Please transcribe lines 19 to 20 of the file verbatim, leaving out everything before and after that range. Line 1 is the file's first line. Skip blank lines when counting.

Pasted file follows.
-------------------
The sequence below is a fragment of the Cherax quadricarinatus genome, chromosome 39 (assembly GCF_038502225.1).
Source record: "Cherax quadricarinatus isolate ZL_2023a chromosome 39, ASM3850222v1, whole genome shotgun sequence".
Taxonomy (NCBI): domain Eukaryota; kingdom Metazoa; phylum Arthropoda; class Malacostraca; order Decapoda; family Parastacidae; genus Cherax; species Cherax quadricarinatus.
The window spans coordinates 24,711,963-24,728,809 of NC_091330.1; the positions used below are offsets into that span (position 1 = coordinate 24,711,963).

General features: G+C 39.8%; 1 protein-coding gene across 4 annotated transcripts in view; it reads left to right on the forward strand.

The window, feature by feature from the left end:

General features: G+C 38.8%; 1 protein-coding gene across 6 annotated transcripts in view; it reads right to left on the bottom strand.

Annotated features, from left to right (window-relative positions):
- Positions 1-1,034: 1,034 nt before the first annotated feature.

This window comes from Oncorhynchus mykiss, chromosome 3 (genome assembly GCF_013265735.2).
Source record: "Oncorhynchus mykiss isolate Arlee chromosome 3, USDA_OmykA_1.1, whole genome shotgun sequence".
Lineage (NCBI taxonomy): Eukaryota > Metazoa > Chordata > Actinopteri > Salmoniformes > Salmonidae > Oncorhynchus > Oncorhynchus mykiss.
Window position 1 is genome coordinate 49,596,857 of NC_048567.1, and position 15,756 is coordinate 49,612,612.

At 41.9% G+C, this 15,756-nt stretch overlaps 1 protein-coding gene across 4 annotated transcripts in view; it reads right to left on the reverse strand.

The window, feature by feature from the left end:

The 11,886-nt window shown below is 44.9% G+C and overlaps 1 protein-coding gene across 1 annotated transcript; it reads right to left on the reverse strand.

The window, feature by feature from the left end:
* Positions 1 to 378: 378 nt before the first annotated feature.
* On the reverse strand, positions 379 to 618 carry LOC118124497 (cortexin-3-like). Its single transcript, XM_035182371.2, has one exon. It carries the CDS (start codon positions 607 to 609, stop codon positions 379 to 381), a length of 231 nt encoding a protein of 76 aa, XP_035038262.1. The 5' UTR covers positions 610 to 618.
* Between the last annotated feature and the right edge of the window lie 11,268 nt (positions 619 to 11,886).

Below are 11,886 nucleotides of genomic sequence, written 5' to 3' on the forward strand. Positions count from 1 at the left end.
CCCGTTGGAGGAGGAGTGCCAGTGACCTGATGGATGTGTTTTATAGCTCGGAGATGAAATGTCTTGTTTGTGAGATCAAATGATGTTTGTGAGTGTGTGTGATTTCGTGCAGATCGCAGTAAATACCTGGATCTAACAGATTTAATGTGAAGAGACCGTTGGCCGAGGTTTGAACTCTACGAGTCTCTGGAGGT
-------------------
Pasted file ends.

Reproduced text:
* On the reverse strand, positions 379 to 618 carry LOC118124497 (cortexin-3-like). Its single transcript, XM_035182371.2, has one exon. It carries the CDS (start codon positions 607 to 609, stop codon positions 379 to 381), a length of 231 nt encoding a protein of 76 aa, XP_035038262.1. The 5' UTR covers positions 610 to 618.
* Between the last annotated feature and the right edge of the window lie 11,268 nt (positions 619 to 11,886).